The Special Forces camp at Plei Me was garrisoned by the twelve-man Operations Detachment A-217, fourteen LLDB troops, and 415 Jarai, Rhade, and Bahnar tribal CIDG soldiers. On October 19, 1965, the camp had a large combat patrol of eighty-five CIDG strikers led by two Americans sweeping the area to the northwest. Local warning security was provided by five eight-man ambush teams and two regularly posted twenty-man outposts.

After nightfall had cloaked the surrounding tree line in darkness and introduced a new cycle of jungle noises, a muffled clatter of rifle fire suddenly erupted and then died away. An advancing NVA infantry column had brushed past one of the ambush positions. Later another distant crash of gunfire exploded the tropical night, this time accompanied by a barrage of mortar shells and recoilless rifle rounds sending up geysers of dirt throughout the compound. The NVA overran the southern outpost in barely twenty minutes. Shortly after midnight the North Vietnamese charged the camp itself.

The North Vietnamese shock troops ran forward, shouting and firing rapid bursts from their assault rifles. The bunkered machine guns rattled out concentrated bursts of grazing fire aimed at the first wave of sappers busily piercing the perimeter’s barriers. Pith helmets and kit bags rolled across the open prewire zone as the bullets picked up running figures and flung them to the ground in writhing agony. Bodies were piling up like driftwood around the bent posts and bails of twisted barbed wire. Swiftly the NVA rammed explosive-filled pipe sections through the obstacles, and a series of detonations shook the fringes of the camp.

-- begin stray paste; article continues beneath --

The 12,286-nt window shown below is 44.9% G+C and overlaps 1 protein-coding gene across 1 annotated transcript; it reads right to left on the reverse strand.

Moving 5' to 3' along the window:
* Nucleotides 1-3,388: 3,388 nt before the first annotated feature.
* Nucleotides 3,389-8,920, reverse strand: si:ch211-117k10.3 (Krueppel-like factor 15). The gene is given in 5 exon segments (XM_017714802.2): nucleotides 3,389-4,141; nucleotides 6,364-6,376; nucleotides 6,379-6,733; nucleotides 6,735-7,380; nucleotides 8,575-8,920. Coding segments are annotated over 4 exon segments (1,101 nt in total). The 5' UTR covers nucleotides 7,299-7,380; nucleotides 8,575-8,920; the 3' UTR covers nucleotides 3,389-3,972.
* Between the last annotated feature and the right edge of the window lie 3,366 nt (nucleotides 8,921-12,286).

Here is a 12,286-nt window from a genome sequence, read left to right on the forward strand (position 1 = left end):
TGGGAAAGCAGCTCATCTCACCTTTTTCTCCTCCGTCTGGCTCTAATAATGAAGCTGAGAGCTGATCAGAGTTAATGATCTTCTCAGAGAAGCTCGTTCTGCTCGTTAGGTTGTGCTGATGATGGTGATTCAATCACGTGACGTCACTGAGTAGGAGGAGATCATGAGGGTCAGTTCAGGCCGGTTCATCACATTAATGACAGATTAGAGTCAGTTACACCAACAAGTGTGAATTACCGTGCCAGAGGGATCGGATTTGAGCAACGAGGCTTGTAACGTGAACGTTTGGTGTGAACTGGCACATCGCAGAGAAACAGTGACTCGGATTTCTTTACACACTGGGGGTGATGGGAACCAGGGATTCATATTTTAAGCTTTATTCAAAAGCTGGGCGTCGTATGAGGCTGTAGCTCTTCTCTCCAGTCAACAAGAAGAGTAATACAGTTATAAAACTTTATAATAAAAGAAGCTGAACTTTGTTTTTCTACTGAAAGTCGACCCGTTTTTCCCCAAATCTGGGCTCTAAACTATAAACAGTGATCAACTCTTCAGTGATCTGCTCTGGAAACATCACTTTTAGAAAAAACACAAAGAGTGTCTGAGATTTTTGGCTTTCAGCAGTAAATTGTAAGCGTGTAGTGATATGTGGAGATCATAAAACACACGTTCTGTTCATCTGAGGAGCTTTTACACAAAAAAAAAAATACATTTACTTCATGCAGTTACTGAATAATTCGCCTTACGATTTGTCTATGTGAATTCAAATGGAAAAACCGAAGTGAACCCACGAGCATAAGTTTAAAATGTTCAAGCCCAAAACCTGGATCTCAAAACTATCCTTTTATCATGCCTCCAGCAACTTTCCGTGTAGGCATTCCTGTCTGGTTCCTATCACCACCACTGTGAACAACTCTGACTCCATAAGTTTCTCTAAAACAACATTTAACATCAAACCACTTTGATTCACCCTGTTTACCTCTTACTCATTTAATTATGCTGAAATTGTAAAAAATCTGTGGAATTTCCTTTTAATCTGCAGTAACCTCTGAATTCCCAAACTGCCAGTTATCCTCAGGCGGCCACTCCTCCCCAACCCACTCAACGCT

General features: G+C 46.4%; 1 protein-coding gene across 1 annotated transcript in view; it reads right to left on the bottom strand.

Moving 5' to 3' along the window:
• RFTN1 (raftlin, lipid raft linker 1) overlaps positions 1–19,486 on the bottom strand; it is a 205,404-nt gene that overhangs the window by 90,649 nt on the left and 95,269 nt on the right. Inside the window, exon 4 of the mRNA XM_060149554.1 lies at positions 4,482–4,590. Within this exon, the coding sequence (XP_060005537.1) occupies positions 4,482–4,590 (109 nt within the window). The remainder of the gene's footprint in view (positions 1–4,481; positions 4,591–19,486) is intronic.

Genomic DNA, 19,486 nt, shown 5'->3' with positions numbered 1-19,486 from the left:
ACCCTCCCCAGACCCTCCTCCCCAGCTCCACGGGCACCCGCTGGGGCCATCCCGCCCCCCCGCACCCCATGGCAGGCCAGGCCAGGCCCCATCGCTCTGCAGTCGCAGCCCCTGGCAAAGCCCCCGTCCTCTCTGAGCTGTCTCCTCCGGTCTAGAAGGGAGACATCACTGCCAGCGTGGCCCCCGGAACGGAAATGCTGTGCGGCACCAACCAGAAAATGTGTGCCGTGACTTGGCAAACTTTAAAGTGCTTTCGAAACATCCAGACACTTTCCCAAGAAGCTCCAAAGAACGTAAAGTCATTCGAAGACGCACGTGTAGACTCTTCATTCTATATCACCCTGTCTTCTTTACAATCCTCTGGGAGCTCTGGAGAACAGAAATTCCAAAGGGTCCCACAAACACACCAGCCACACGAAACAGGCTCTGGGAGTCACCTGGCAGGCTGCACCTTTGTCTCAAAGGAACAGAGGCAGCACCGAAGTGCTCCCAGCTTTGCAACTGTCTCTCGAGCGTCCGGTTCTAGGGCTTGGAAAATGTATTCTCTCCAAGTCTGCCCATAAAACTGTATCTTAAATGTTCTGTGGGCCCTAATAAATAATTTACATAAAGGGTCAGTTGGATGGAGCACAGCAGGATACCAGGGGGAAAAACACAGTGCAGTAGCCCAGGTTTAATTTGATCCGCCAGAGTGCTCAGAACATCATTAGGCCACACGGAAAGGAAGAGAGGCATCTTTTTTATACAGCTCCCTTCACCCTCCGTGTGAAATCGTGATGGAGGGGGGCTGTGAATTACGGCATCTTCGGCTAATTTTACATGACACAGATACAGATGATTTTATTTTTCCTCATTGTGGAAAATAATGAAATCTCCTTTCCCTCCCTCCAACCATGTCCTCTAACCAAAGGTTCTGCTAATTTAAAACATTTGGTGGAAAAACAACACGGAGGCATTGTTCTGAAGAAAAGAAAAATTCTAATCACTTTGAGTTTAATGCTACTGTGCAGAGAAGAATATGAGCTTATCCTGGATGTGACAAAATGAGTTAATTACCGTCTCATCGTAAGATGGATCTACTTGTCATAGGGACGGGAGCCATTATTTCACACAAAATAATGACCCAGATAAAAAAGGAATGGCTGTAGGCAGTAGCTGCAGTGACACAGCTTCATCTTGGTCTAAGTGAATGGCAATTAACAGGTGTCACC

The NVA came pouring through the smoking gaps pitching grenades and blazing away with their submachine guns. Red tracer lines of machine-gun fire murderously converged to hammer against these packed clusters of onrushing attackers. Scores of men were skimmed from their ranks, collapsing and staggering as they fell behind to topple onto the battered earth. Flares and rockets flashed brilliant mixes of shifting colors and crossed shadows as they lighted the blackened landscape. At 3:45 a.m. the afterburners of jet engines could be seen darting through the darkened, overcast skies. Exploding yellow-white globular balls of jellied gasoline spewed over the jungled outskirts of the camp.